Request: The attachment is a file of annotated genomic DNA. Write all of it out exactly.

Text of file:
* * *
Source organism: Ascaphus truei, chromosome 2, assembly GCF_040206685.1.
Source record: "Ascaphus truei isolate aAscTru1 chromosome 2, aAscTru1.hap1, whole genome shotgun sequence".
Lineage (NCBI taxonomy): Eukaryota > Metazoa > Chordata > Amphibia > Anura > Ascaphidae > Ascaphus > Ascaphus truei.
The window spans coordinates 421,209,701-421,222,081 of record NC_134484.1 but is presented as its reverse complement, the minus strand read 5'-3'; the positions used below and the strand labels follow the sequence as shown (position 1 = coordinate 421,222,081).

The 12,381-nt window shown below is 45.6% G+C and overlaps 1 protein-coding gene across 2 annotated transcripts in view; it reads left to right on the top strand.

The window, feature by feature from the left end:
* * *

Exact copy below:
Source organism: Ascaphus truei, chromosome 2, assembly GCF_040206685.1.
Source record: "Ascaphus truei isolate aAscTru1 chromosome 2, aAscTru1.hap1, whole genome shotgun sequence".
Lineage (NCBI taxonomy): Eukaryota > Metazoa > Chordata > Amphibia > Anura > Ascaphidae > Ascaphus > Ascaphus truei.
The window spans coordinates 421,209,701-421,222,081 of record NC_134484.1 but is presented as its reverse complement, the minus strand read 5'-3'; the positions used below and the strand labels follow the sequence as shown (position 1 = coordinate 421,222,081).

The 12,381-nt window shown below is 45.6% G+C and overlaps 1 protein-coding gene across 2 annotated transcripts in view; it reads left to right on the top strand.

The window, feature by feature from the left end: